Anti-Bullying Policy

In accordance with the requirements of the Education (Welfare) Act 2000 and the code of behaviour guidelines issued by the NEWB, the Board of Management of St, Nicholas’ Monastery National School has adopted the following anti-bullying policy within the framework of the school’s code of behaviour. This policy fully complies with the requirements of the Anti-Bullying Procedures for Primary and Post-Primary Schools which were published in September 2013.

The Board of Management recognises the very serious nature of bullying and the negative impact that it can have on the lives of pupils and is therefore fully committed to the following key principles of best practice in preventing and tackling bullying behaviour:

  • A positive school culture and climate which:
    • is welcoming of difference and diversity and is based on inclusivity;
    • encourages pupils to disclose and discuss incidents of bullying behaviour in a non-threatening environment; and
    • promotes respectful relationships across the school community;
  • Effective leadership;
  • A school-wide approach;
  • A shared understanding of what bullying is and its impact;
  • Implementation of education and prevention strategies (including awareness raising measures) that build empathy, respect and resilience in pupils; and explicitly address the issues of cyber-bullying and identity-based bullying including in particular, homophobic and transphobic bullying.
  • Effective supervision and monitoring of pupils;
  • Supports for staff;
  • Consistent recording, investigation and follow up of bullying behaviour (including use of established intervention strategies);
  • On-going evaluation of the effectiveness of the anti-bullying policy.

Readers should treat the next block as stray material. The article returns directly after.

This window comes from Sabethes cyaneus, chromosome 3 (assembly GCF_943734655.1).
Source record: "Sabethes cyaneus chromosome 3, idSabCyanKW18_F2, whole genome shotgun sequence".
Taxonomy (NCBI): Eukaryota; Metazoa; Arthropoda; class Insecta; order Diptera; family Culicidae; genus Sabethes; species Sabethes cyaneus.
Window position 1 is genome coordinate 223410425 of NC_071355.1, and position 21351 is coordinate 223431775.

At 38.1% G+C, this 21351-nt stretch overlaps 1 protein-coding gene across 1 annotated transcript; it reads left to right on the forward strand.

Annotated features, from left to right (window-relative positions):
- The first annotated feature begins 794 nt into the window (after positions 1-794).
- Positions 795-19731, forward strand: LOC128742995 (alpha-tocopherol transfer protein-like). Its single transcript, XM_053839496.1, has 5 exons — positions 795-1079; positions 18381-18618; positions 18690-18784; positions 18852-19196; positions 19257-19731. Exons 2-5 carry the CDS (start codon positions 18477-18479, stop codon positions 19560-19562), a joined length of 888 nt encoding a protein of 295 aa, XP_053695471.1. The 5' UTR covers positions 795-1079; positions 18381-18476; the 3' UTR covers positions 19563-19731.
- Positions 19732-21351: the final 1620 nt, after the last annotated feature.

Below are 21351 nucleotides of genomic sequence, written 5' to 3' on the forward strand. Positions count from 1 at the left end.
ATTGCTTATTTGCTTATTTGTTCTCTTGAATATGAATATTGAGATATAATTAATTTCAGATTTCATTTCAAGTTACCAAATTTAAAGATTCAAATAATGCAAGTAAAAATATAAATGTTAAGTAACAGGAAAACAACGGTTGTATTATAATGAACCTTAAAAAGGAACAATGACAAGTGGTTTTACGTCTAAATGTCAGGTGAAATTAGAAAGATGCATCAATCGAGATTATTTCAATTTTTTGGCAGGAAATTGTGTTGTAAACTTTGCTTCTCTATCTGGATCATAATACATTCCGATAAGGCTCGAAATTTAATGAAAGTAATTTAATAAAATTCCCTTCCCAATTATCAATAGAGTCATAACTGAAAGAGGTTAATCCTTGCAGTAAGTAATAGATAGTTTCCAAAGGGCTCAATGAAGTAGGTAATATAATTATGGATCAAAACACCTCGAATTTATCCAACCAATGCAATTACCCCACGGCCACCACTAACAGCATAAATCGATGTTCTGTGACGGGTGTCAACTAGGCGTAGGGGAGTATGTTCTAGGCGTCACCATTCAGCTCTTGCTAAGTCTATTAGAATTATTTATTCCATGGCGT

In accordance with the Anti-Bullying Procedures for Primary and Post-Primary Schools bullying is defined as follows:

Bullying is unwanted negative behaviour, verbal, psychological or physical conducted, by an individual or group against another person (or persons) and which is repeated over time.

Isolated or once-off incidents of intentional negative behaviour, including a once-off offensive or hurtful text message or other private messaging, do not fall within the definition of bullying and will be dealt with, as appropriate, in accordance with our school’s code of behaviour.

However, in the context of this policy, placing a once-off offensive or hurtful public message, image or statement on a social network site or other public forum where that message, image or statement can be viewed and/or repeated by other people will be regarded as bullying behaviour.

Negative behaviour that does not meet this definition of bullying will be dealt with in accordance with the school’s code of behaviour.

The following are some of the types of bullying behaviour that can occur amongst pupils:

  • Physical aggression: This behaviour includes pushing, shoving, punching, kicking, poking and tripping people. It may also take the form of severe physical assault. While pupils often engage in ‘mess fights’, they can sometimes be used as a disguise for physical harassment or inflicting pain.
  • Intimidation: Some bullying behaviour takes the form of intimidation: it may be based on the use of very aggressive body language with the voice being used as a weapon. Particularly upsetting can be a facial expression which conveys aggression and/or dislike.
  • Isolation/exclusion and other relational bullying: This occurs where a certain person is deliberately isolated, excluded or ignored by some or the entire class group. This practice is usually initiated by the person engaged in bullying behaviour and can be difficult to detect. It may be accompanied by writing insulting remarks about the pupil in public places, by passing around notes about or drawings of the pupil or by whispering insults about them loud enough to be heard. Relational bullying occurs when a person’s attempts to socialise and form relationships with peers are repeatedly rejected or undermined. One of the most common forms includes control: “Do this or I won’t be your friend anymore”(implied or stated); a group ganging up against one person (girl or boy); non-verbal gesturing; malicious gossip; spreading rumours about a person or giving them the “silent treatment”.